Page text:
Here's an article for the "everything is connected" file. Also for "yes, psychiatric disease has biologic underpinnings and is medical illness" file. Also the "inflammation in the wrong place at the wrong time is super-bad" file. And it may be of interest to anyone who has had symptoms of autoimmune disease helped by an anti-inflammatory (paleo-type) diet.
Postpartum psychosis is rare and scary. About 1 in 1000 women become psychotic in the first months after having a baby (though anything up to 12 months after is considered "postpartum" the greatest risk is in the first month). The most typical presentation is one of manic psychosis, with prominent insomnia, irritability, and delusions of grandeur. However, some women will also be depressed and be delusional and suicidal, or even with delusions that lead a women to kill her baby.
Not surprisingly, a prior diagnosis of bipolar disorder is the greatest risk factor for developing postpartum psychosis. However, most women with postpartum psychosis have no history of psychiatric illness at all (1). Often the illness requires hospitalization, and though there are no "consensus treatment guidelines," in almost all cases benzodiazepines (sedative, anti-anxiety meds, such as lorazepam) are used to help stabilize sleep-wake cycles, and in most cases antipsychotics are also used, typically with good effect. If those aren't helping, lithium is added.
Here's another bit of info about pregnancy. The fetus is obviously genetically different than mom, so women develop a depressed immune system during pregnancy, in order to protect the growing beastie from mom's antibodies and killer cells. This is why I was told to studiously avoid unpasturized cheese and raw eggs and deli meat during pregnancy, and why healthy women in the third trimester are much more likely to develop severe complications and die from the flu than women who are not pregnant.
It is well known that in women with a dysfunctional immune system (the autoimmune diseases, such as multiple sclerosis, rheumatoid arthritis, and autoimmune thyroiditis), the autoimmune symptoms are generally greatly ameliorated during pregnancy. However, this time of relatively low autoimmune symptoms is followed in the post-partum period by a "rebound" with greatly increased symptoms and greater autoantibody titers measured in the serum.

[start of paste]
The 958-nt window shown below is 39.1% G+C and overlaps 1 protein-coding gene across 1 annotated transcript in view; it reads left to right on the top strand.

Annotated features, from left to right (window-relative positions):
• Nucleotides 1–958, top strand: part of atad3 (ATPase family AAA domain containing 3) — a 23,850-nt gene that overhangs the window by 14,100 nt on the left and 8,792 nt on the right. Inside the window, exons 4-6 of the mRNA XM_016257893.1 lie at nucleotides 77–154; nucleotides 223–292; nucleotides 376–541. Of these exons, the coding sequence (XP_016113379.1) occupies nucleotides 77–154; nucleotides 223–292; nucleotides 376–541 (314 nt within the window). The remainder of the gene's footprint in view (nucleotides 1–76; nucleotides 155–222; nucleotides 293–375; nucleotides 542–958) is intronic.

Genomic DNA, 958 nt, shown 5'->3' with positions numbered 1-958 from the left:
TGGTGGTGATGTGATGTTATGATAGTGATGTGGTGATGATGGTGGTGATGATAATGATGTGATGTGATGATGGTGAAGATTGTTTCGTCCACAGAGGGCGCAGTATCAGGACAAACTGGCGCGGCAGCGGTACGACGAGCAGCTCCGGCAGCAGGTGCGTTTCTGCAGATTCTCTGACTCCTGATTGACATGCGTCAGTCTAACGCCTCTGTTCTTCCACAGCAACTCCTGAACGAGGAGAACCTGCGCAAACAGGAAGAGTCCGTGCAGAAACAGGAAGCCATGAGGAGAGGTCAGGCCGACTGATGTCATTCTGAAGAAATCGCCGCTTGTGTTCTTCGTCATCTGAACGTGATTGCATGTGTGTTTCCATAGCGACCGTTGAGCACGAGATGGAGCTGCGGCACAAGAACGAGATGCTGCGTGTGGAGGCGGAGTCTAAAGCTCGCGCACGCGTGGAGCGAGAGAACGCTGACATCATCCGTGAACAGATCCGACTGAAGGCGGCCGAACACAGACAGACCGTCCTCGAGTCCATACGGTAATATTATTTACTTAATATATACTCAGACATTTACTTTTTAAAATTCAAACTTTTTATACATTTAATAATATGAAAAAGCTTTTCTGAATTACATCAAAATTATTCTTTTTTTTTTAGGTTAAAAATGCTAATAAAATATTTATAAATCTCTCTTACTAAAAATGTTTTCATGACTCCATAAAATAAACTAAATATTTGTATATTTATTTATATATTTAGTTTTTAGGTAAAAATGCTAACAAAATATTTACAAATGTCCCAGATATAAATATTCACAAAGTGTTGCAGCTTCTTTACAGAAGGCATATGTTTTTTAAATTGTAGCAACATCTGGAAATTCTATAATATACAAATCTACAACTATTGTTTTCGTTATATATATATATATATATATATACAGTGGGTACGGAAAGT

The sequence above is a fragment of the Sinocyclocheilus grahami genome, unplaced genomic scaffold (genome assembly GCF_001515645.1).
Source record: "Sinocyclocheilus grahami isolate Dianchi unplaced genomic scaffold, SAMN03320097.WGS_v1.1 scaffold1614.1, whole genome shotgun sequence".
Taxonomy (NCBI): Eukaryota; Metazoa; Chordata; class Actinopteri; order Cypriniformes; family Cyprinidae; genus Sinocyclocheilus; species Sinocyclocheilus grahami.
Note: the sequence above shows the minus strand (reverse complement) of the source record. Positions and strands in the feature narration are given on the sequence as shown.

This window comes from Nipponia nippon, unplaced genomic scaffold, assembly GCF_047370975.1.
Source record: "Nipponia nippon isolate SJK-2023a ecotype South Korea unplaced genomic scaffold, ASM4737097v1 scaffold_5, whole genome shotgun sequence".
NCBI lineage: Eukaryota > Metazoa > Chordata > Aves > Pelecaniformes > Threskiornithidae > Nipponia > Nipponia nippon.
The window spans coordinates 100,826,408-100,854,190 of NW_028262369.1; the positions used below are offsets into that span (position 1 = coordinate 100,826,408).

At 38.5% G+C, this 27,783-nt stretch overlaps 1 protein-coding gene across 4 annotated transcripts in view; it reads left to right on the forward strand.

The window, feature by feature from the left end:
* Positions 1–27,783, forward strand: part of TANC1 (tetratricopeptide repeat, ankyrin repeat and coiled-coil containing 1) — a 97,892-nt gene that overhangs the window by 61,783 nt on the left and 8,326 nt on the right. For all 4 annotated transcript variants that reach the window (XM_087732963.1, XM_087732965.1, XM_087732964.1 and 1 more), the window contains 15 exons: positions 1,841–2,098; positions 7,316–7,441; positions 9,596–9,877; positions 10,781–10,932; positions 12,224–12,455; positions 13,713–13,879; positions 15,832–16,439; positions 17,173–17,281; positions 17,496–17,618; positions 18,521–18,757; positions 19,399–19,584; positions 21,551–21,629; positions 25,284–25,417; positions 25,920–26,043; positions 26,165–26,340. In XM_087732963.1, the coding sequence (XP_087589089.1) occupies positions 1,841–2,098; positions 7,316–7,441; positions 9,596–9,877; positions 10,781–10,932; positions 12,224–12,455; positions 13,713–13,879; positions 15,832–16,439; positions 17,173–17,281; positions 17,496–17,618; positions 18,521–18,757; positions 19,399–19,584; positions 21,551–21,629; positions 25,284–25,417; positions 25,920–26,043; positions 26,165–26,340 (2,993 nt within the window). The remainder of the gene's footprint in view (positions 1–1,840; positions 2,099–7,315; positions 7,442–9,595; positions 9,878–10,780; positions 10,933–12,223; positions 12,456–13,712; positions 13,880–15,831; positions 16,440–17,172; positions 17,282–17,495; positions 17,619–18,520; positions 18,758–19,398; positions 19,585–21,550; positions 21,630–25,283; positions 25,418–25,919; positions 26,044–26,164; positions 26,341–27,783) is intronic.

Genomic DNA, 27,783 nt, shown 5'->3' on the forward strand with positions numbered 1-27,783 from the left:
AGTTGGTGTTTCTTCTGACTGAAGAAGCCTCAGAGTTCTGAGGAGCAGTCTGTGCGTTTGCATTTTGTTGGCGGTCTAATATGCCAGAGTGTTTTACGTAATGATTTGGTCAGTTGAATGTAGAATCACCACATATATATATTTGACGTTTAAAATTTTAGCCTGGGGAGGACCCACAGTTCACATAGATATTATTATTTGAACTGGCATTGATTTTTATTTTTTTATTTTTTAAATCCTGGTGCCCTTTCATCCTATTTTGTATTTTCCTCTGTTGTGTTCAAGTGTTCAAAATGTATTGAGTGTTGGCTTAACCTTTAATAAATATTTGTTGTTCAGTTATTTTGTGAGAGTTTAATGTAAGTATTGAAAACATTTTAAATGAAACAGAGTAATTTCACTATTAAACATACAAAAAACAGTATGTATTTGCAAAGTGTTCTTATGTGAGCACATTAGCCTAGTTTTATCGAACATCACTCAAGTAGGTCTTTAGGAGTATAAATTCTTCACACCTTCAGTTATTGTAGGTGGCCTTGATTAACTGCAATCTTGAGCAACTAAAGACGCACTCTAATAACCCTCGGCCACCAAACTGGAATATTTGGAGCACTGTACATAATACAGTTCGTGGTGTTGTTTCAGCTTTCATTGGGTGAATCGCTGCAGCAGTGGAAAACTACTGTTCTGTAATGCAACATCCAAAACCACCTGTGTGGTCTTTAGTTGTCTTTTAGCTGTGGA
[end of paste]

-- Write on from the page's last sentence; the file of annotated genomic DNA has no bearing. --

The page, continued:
So is post-partum psychosis a symptom of autoimmune disease? Specifically autoimmune thyroid disease, as thyroid disease (both hyper- and hypothyroidism) is well known to cause psychiatric symptoms, even psychosis?
Well, those societies with socialized medicine were able to gather data in such a way as to start to give us an answer to that question. In the Netherlands, all the women in a certain area of the country who developed post-partum psychosis and ended up in the hospital were checked for autoimmune thyroid antibodies and thyroid function upon admission to the hospital. A larger control group of other post-partum women were also checked. Critically, women who were medicated at admission (particularly with lithium) were excluded from the study, as lithium is known to depress thyroid function. All women with a previous history of thyroid disease, bipolar disorder, schizophrenia, or psychosis were excluded. That left a group of 29 women with new-onset post-partum psychosis and 117 controls.
Here is what the researchers found. 5% of post-partum women in the control group had measurable autoimmune thyroid autoantibodies at 4 weeks after delivery, a sign of autoimmune thyroid disease. This is comparable to surveys of a general population of women in the Netherlands. None of them had measurable abnormalities in thyroid function or any symptoms. In contrast, 19% of the post-partum psychosis patients had measurable thyroid autoantibodies at admission (again, prior to receiving any lithium or antipsychotic medication treatment), and half of those women also had measurable thyroid abnormalities. In the following 9 months, 67% of the postpartum psychosis women with autoimmune thyroid antibodies went on to develop measurable thyroid problems (abnormal TSH or free thyroxine). None of the control women did. The odds ratios for these findings were all >2, some as large as 9, which is quite significant, especially considering the size of the sample).
Even though patients with previous bipolar disorder were excluded from this study, the researchers note that the 19% prevalence of autoimmune thyroid antibodies in these psychotic women is similar to the prevalence in women with bipolar disorder (2). And, to really get your noggins going, twin studies of bipolar disorder show that the presence of autoimmune thyroid antibodies are correlated not only to the illness itself, but to the genetic vulnerability to the illness (3).
The researchers in this study strongly recommended that all women with postpartum psychosis be monitored for thyroperoxidase antibodies and thyroid function abnormalities, and furthermore that all women at high risk for postpartum psychosis be monitored before and throughout pregnancy and the postpartum period. Though this was a small observational study, the advice seems very reasonable.
And, as always, we find that "post-partum psychosis" like many psychiatric symptoms is the equivalent of a fever - signaling underlying abnormalities, but not always caused by the flu. Sometimes fevers are caused by different bugs, or cancer, or autoimmune disease. Differentiating the underlying pathology will go a long way to informing our treatments (and helping in prevention) in the future.
Psychiatrists and other doctors reading this article will be interested in one directed more to healthcare professionals about the same study at the MGH Center for Women's Mental Health blog by Ruta Nonacs, MD PhD. Thanks to Dr. Trevisan for the link to the blog post!